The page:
After Bud Light’s sales slumped, Anheuser-Busch, the beer’s brewer, announced in late April that two of its executives were taking a leave of absence. The company also said in early May that it would focus its marketing campaigns on sports and music.
In May, Target, the retail company, joined Bud Light in shifting its marketing because of opposition to its inclusion of L.G.B.T.Q. communities. For more than 10 years, the retailer has created displays and merchandise for Pride Month, the annual celebration for L.G.B.T.Q. Americans in June, but it moved its Pride displays in some stores after the backlash.
In June, Garth Brooks was criticized when he said that his new bar in Nashville would serve many types of beer, including Bud Light. He said that people who were upset by that could go to other bars, remarks that he later acknowledged had caused “a little bit of a stir.”
At the beginning of June, Modelo Especial, a Mexican beer made by Constellation Brands, replaced Bud Light as the top-selling beer in the United States. Anheuser-Busch later reported that its revenue in the United States in the second quarter fell more than 10 percent from a year earlier, “primarily due to the volume decline of Bud Light.”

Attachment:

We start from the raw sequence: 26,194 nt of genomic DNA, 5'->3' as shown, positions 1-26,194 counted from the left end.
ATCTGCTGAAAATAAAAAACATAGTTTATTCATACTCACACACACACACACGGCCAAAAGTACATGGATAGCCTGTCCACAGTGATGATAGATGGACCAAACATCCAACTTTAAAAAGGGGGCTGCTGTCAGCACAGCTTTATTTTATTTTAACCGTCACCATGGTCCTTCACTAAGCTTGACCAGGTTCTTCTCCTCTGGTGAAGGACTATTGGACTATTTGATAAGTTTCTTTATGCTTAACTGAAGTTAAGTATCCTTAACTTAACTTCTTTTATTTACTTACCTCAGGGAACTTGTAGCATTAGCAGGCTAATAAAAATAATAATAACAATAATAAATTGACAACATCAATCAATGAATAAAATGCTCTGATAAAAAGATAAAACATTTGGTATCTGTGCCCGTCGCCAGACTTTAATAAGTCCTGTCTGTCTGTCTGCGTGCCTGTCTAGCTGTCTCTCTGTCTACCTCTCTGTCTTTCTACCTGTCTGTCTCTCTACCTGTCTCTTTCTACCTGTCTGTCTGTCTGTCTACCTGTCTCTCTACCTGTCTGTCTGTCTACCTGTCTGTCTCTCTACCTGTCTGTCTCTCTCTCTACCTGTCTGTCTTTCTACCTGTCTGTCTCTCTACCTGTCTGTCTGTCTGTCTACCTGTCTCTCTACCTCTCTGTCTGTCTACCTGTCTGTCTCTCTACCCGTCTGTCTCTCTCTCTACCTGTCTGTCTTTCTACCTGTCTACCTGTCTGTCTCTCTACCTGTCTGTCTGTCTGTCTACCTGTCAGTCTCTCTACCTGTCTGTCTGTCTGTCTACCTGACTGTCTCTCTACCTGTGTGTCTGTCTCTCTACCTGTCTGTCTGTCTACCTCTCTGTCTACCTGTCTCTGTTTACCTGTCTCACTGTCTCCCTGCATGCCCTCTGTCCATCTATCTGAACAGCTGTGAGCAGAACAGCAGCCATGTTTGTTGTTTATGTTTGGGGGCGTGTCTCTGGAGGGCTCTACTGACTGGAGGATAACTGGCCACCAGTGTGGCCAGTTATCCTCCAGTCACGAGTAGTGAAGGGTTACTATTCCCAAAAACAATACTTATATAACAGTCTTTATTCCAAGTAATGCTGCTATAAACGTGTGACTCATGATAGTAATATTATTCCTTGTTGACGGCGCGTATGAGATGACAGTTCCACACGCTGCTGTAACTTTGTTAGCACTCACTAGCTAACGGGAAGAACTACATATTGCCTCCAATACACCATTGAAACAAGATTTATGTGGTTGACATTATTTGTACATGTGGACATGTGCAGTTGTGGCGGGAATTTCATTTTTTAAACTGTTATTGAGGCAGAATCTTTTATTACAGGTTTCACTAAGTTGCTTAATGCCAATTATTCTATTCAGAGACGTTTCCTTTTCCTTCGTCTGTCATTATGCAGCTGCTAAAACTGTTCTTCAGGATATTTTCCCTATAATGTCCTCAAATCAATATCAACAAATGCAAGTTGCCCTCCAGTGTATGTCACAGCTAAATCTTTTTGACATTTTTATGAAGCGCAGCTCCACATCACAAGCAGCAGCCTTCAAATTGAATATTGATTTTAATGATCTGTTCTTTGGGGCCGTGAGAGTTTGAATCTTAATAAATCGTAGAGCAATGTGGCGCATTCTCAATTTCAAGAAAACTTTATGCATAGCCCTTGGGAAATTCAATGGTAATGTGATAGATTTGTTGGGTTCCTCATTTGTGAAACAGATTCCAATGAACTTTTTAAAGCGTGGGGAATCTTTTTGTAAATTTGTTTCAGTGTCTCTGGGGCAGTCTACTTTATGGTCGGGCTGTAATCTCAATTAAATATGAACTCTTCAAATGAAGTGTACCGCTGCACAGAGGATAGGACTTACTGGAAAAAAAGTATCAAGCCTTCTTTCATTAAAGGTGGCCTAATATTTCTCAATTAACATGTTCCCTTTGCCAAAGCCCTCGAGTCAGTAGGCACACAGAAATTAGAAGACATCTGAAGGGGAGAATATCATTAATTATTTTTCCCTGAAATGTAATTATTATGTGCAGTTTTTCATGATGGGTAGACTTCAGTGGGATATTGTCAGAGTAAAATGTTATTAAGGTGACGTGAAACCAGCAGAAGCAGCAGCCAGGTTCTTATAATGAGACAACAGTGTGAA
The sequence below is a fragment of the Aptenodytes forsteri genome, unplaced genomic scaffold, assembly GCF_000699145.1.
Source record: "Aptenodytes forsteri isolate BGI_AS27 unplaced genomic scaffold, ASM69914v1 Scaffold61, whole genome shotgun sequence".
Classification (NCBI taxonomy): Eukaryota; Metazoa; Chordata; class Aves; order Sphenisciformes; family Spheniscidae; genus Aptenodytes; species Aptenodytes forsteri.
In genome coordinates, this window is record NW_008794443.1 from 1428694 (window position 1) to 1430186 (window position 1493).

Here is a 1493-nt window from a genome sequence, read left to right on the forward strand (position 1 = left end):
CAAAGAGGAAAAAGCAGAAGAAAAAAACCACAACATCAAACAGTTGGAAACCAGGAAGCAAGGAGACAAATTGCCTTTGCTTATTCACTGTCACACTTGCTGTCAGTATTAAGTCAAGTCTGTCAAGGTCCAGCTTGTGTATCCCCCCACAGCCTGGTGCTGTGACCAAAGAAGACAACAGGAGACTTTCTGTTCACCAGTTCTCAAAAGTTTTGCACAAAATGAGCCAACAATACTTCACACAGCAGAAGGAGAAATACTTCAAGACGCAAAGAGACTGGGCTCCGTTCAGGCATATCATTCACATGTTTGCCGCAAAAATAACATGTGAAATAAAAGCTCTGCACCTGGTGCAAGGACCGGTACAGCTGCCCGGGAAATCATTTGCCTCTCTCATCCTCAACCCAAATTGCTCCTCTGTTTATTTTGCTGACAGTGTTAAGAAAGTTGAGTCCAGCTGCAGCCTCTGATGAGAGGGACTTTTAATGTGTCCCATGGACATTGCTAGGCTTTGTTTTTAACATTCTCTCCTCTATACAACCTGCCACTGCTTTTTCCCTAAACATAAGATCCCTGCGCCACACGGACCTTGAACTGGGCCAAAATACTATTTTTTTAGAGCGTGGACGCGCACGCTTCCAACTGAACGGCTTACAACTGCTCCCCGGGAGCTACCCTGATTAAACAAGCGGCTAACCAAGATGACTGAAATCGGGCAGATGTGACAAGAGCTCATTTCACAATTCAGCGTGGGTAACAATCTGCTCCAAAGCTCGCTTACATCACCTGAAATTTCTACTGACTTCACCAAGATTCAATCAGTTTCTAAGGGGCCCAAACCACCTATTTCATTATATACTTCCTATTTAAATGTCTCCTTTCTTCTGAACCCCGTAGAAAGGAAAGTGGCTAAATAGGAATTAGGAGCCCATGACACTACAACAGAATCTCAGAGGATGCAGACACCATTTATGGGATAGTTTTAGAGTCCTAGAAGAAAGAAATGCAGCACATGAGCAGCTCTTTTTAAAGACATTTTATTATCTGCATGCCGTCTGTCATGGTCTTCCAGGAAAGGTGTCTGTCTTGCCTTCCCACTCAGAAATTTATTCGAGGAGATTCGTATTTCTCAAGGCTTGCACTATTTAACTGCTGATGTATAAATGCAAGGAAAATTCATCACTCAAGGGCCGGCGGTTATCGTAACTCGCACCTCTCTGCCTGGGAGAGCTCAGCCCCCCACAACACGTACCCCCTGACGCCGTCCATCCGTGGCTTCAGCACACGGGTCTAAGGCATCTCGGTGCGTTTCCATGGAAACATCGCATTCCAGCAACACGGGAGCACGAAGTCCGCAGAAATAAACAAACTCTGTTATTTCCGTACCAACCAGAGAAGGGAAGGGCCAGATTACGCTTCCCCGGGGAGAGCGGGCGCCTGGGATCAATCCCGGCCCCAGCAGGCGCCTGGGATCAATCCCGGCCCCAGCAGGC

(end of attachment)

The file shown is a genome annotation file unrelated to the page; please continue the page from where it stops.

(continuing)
Ms. Mulvaney became popular after she created “Days of Girlhood.” In October 2022, she spoke with President Biden at the White House about transgender rights.
But that success led to personal attacks from public figures, including Senator Marsha Blackburn, Republican of Tennessee, and Caitlyn Jenner, the Republican transgender woman and former Olympian whose politics have made her a target of criticism from members of the L.G.B.T.Q. community.
Ms. Mulvaney addressed the Bud Light controversy on TikTok on June 29, saying that she had faced stalking and personal attacks in the months since her Instagram video was posted.
“What transpired from that video was more bullying and transphobia than I could have ever imagined,” she said. “I’ve been followed, and I have felt a loneliness that I wouldn’t wish on anyone.”
Bud Light, she said, had not reached out to her. “For a company to hire a trans person and then not publicly stand by them is worse, in my opinion, than not hiring a trans person at all,” she said.